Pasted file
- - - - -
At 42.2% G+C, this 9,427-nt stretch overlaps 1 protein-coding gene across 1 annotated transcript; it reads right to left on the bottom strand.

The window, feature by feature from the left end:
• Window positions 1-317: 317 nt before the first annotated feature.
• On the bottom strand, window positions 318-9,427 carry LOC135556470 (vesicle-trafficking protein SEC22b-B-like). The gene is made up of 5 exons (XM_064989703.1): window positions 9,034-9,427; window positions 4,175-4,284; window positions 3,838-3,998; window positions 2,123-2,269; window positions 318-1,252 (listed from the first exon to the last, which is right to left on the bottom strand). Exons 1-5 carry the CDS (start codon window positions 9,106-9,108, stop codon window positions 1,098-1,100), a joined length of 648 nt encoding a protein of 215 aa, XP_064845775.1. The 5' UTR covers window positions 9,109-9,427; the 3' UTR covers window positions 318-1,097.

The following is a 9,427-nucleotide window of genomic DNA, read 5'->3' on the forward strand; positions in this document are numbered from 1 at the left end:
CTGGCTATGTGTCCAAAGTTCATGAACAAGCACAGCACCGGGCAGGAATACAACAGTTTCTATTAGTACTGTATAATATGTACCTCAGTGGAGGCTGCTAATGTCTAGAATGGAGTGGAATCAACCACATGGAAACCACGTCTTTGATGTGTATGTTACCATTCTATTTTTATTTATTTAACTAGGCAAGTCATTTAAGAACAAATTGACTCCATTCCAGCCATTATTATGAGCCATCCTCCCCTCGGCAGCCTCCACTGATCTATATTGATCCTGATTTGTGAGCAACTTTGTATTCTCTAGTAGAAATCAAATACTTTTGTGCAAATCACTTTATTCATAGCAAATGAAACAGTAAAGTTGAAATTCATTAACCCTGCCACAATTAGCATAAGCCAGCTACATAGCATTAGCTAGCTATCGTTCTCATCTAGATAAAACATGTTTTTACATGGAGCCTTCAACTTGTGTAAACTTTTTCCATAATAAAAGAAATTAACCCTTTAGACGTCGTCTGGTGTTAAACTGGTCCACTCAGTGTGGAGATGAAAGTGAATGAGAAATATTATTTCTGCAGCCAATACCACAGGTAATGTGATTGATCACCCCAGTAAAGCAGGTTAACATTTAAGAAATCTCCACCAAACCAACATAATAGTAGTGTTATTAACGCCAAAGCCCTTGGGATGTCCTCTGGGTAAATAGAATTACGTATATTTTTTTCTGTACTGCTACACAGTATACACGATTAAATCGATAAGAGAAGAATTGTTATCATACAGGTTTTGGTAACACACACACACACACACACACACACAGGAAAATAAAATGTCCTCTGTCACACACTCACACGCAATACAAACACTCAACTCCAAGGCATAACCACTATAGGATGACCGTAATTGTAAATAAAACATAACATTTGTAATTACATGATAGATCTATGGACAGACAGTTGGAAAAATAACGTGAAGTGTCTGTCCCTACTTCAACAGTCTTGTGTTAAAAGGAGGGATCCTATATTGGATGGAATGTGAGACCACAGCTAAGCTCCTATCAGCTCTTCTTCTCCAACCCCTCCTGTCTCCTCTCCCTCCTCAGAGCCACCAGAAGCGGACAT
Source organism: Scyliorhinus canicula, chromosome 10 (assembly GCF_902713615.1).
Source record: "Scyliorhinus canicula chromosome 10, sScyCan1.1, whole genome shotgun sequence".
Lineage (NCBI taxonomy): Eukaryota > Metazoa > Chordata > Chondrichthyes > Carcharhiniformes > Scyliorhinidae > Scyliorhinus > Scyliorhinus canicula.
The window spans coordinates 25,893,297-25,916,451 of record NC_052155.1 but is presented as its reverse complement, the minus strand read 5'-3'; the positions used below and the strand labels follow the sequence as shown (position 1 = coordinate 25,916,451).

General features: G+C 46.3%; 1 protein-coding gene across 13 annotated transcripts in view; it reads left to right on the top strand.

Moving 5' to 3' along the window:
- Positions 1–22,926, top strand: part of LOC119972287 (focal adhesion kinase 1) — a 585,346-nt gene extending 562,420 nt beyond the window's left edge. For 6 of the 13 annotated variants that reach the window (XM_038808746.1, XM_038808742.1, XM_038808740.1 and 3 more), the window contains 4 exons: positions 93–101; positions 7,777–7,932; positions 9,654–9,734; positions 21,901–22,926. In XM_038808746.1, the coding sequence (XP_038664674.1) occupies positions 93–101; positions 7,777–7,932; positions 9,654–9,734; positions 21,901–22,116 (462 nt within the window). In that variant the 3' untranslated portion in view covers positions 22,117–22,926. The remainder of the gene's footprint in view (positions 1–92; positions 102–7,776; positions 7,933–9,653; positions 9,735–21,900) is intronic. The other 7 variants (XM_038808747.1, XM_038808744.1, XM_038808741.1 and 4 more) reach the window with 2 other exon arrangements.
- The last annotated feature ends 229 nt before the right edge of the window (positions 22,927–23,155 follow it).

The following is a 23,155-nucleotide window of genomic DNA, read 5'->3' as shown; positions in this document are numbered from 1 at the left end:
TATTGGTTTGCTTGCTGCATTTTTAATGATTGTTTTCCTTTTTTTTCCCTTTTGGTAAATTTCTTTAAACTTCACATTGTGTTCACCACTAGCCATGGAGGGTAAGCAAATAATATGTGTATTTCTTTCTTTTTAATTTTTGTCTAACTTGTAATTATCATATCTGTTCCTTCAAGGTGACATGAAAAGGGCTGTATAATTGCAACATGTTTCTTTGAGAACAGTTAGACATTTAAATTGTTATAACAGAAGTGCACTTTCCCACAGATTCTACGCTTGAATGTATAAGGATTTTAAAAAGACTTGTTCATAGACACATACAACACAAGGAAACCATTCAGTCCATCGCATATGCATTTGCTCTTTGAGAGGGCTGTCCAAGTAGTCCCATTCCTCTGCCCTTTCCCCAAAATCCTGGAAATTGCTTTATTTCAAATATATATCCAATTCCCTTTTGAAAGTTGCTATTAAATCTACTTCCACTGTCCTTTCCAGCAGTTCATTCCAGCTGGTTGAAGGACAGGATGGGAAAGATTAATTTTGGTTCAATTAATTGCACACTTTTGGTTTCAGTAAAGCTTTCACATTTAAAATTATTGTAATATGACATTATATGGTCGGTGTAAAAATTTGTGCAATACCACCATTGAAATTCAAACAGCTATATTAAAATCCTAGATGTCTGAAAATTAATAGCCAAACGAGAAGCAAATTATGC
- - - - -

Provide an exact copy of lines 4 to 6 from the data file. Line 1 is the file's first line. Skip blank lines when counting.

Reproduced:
• On the bottom strand, window positions 318-9,427 carry LOC135556470 (vesicle-trafficking protein SEC22b-B-like). The gene is made up of 5 exons (XM_064989703.1): window positions 9,034-9,427; window positions 4,175-4,284; window positions 3,838-3,998; window positions 2,123-2,269; window positions 318-1,252 (listed from the first exon to the last, which is right to left on the bottom strand). Exons 1-5 carry the CDS (start codon window positions 9,106-9,108, stop codon window positions 1,098-1,100), a joined length of 648 nt encoding a protein of 215 aa, XP_064845775.1. The 5' UTR covers window positions 9,109-9,427; the 3' UTR covers window positions 318-1,097.

The following is a 9,427-nucleotide window of genomic DNA, read 5'->3' on the forward strand; positions in this document are numbered from 1 at the left end:
CTGGCTATGTGTCCAAAGTTCATGAACAAGCACAGCACCGGGCAGGAATACAACAGTTTCTATTAGTACTGTATAATATGTACCTCAGTGGAGGCTGCTAATGTCTAGAATGGAGTGGAATCAACCACATGGAAACCACGTCTTTGATGTGTATGTTACCATTCTATTTTTATTTATTTAACTAGGCAAGTCATTTAAGAACAAATTGACTCCATTCCAGCCATTATTATGAGCCATCCTCCCCTCGGCAGCCTCCACTGATCTATATTGATCCTGATTTGTGAGCAACTTTGTATTCTCTAGTAGAAATCAAATACTTTTGTGCAAATCACTTTATTCATAGCAAATGAAACAGTAAAGTTGAAATTCATTAACCCTGCCACAATTAGCATAAGCCAGCTACATAGCATTAGCTAGCTATCGTTCTCATCTAGATAAAACATGTTTTTACATGGAGCCTTCAACTTGTGTAAACTTTTTCCATAATAAAAGAAATTAACCCTTTAGACGTCGTCTGGTGTTAAACTGGTCCACTCAGTGTGGAGATGAAAGTGAATGAGAAATATTATTTCTGCAGCCAATACCACAGGTAATGTGATTGATCACCCCAGTAAAGCAGGTTAACATTTAAGAAATCTCCACCAAACCAACATAATAGTAGTGTTATTAACGCCAAAGCCCTTGGGATGTCCTCTGGGTAAATAGAATTACGTATATTTTTTTCTGTACTGCTACACAGTATACACGATTAAATCGATAAGAGAAGAATTGTTATCATACAGGTTTTGGTAACACACACACACACACACACACACACAGGAAAATAAAATGTCCTCTGTCACACACTCACACGCAATACAAACACTCAACTCCAAGGCATAACCACTATAGGATGACCGTAATTGTAAATAAAACATAACATTTGTAATTACATGATAGATCTATGGACAGACAGTTGGAAAAATAACGTGAAGTGTCTGTCCCTACTTCAACAGTCTTGTGTTAAAAGGAGGGATCCTATATTGGATGGAATGTGAGACCACAGCTAAGCTCCTATCAGCTCTTCTTCTCCAACCCCTCCTGTCTCCTCTCCCTCCTCAGAGCCACCAGAAGCGGACAT